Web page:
The practice, which accounts for more than 50 percent of daily stock trading, has drawn criticism from investors and Democratic members of Congress who question whether it contributed to the May 6 market plunge when $862 billion was erased from the value of U.S. equities in less than 20 minutes.
Spencer Bachus of Alabama and Jeb Hensarling of Texas, Republican members of the House Financial Services Committee, wrote on Aug. 24 to Securities and Exchange Commission Chairman Mary Schapiro, advising her to get a better understanding of what caused the crash before “assigning blame to algorithmic or high-frequency trading firms.”
Virginia’s Eric Cantor, the second-ranked House Republican, has urged Schapiro to make sure she has empirical evidence to support new regulations.
The Republican agenda could also give new life to free-trade agreements with Colombia, Panama and South Korea, which have languished amid opposition from unions, said Sage Eastman, spokesman for Representative Dave Camp of Michigan, the top Republican on the Ways and Means committee. Marisol Garibay, spokeswoman for Republicans on the House Financial Services Committee, said Republicans would push to decide the fate of Fannie Mae and Freddie Mac, the mortgage finance companies in government conservatorship.
The new Consumer Financial Protection Bureau, to be housed at the Federal Reserve, may draw great interest from lawmakers, analysts said. While it has the ability to fund itself, and won’t be subject to congressional pressure on its budget, the agency will have to write a slew of new rules in areas ranging from credit cards to mortgages.
Slowing the Rules
Overall, Republican oversight will “certainly complicate the rule-writing process and it could slow it down in particular areas,” said Kevin Petrasic, a former official at the Office of Thrift Supervision who now is an attorney at Paul, Hastings, Janofsky & Walker in Washington.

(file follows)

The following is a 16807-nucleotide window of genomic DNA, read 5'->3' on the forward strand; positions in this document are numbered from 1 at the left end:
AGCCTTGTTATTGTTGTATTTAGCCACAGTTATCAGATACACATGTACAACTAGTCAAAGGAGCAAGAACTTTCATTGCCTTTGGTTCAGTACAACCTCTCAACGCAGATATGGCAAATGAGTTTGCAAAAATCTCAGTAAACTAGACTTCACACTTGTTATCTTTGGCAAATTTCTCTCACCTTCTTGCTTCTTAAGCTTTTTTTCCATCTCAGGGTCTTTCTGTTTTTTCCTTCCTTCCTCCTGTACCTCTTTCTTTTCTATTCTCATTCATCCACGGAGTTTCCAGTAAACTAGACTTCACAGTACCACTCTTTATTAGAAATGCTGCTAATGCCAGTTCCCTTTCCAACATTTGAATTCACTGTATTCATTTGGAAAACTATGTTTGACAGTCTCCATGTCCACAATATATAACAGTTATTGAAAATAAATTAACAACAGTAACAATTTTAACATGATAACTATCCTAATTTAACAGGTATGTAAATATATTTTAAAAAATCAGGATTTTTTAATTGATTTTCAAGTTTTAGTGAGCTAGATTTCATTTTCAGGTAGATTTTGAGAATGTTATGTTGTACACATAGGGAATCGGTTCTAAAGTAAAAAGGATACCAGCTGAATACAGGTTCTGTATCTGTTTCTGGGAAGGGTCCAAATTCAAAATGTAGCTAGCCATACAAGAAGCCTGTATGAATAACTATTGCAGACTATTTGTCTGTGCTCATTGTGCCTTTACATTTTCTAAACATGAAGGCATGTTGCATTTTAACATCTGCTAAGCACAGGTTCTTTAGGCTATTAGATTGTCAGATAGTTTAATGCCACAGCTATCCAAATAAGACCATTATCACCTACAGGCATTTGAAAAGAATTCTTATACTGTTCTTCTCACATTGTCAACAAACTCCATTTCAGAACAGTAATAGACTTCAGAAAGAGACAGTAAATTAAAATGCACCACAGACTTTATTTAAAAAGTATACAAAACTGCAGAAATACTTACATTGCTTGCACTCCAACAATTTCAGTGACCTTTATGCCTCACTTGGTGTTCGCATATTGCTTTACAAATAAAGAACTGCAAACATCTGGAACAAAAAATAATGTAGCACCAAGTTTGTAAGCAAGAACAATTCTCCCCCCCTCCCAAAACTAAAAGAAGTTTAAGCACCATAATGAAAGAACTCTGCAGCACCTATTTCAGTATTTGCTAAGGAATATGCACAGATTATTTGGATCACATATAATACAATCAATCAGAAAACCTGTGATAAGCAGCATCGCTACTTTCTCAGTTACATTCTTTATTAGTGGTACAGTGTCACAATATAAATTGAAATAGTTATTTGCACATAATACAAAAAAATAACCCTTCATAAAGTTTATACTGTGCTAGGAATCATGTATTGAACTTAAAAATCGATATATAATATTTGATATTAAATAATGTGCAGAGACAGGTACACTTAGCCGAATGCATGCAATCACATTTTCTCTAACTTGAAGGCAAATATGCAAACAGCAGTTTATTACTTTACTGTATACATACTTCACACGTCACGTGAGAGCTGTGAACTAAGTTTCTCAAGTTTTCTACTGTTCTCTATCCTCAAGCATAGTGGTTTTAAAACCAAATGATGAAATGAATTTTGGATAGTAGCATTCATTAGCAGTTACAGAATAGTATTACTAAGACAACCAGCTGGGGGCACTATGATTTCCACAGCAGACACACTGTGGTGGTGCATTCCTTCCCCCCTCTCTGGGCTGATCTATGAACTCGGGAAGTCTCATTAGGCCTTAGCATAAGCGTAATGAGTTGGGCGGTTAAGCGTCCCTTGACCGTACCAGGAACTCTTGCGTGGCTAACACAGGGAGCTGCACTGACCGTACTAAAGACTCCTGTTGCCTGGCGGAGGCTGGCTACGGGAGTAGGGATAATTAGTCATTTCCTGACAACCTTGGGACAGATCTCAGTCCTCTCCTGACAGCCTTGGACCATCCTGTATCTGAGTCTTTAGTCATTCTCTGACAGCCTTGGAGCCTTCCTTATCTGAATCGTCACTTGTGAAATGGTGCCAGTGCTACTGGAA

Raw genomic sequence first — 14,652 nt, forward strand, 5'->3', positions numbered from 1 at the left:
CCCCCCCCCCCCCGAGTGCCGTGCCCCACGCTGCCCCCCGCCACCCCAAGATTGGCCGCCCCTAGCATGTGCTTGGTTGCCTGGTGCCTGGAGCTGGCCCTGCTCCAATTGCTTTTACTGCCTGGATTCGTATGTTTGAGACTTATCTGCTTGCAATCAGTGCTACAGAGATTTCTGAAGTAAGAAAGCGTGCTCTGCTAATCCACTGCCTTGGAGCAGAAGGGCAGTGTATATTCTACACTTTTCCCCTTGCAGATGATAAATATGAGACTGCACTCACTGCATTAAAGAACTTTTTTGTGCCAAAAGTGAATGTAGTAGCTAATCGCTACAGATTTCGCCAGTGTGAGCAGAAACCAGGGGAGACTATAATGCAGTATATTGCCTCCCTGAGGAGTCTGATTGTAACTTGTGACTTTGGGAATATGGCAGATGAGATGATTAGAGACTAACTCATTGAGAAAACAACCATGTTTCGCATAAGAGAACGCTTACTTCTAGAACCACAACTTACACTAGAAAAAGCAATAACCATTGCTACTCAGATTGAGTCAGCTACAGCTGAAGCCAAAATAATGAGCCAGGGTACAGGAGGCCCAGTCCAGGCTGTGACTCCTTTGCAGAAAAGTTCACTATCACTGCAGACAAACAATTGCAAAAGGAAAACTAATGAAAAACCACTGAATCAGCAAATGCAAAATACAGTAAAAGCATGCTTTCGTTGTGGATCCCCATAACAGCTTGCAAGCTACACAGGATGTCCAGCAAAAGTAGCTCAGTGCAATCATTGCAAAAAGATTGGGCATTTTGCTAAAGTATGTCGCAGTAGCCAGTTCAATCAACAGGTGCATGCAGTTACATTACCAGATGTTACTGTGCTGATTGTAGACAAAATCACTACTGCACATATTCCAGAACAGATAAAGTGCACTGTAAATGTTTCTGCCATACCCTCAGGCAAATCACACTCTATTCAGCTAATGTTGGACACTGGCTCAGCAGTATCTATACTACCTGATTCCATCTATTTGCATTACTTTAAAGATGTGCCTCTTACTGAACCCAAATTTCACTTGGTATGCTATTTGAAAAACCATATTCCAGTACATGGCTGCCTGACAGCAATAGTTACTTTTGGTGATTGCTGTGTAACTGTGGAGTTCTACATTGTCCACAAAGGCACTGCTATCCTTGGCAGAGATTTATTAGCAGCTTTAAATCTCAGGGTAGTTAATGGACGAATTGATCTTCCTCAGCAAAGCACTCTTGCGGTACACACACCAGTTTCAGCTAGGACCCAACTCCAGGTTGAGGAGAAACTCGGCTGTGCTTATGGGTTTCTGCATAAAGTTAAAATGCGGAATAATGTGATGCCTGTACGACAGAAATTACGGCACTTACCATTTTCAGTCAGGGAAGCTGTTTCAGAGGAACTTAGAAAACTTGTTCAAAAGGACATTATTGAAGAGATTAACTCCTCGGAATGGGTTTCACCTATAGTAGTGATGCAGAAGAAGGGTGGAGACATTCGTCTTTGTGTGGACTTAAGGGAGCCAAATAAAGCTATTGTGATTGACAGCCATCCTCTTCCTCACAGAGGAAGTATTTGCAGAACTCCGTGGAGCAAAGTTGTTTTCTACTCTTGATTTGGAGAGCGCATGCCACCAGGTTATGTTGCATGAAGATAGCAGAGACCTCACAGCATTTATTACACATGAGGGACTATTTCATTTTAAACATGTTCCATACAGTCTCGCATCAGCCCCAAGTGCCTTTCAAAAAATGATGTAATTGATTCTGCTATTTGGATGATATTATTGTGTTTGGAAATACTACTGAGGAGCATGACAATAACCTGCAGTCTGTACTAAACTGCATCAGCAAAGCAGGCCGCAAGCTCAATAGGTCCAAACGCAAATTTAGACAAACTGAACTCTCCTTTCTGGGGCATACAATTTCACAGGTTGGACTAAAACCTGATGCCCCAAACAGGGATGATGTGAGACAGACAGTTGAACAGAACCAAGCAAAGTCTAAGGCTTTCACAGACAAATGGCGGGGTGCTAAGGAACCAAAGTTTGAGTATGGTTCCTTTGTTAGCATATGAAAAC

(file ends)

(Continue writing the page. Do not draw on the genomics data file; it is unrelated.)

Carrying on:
While strong profits have returned to Wall Street during Obama’s stewardship of the economy, the bankers’ shift toward Republicans was reflected in campaign contributions this year. David Hirschmann, president of the U.S. Chamber of Commerce’s Center for Capital Markets Competitiveness, said that bankers and the business community feel demonized by the administration.
“For two and a half years, it’s been tar and feather,” Hirschmann said. “They are just hoping for an environment where the impact on the broader economy is at least considered” in setting policy.
In June, the month when Congress was putting final touches on the Dodd-Frank regulatory law, employees in the securities and investment industry gave 68 percent of their donations to Republicans, according to research from the nonprofit Center for Responsive Politics.
Contrast that with 2008, when employees of securities and investment firms contributed $14.9 million to Barack Obama’s presidential campaign, more than any other industry and $6.2 million more than they contributed to Republican John McCain. Obama’s five biggest corporate sources of money included employees of Goldman Sachs Group Inc., Citigroup Inc. and JPMorgan Chase & Co., the center said.
Now political action committees at almost all the big banks have rebalanced. Goldman Sachs’s PAC has so far given 51 percent to Democrats for the 2009-2010 election cycle, down from 64 percent in 2007-2008. Morgan Stanley cut contributions to Democrats from 54 to 47 percent, Bank of America Corp. from 53 percent to 44 percent and Citigroup from 53 percent to 50 percent. JPMorgan’s PAC is the only one to increase support for Democrats, from 47 percent in 2007-08 to 49 percent so far in this cycle.
“It’s clear that if Republicans are handed back the keys, it’s going to be big Wall Street banks that are going to be driving the car,” said Hari Sevugan, a spokesman for the Democratic National Committee.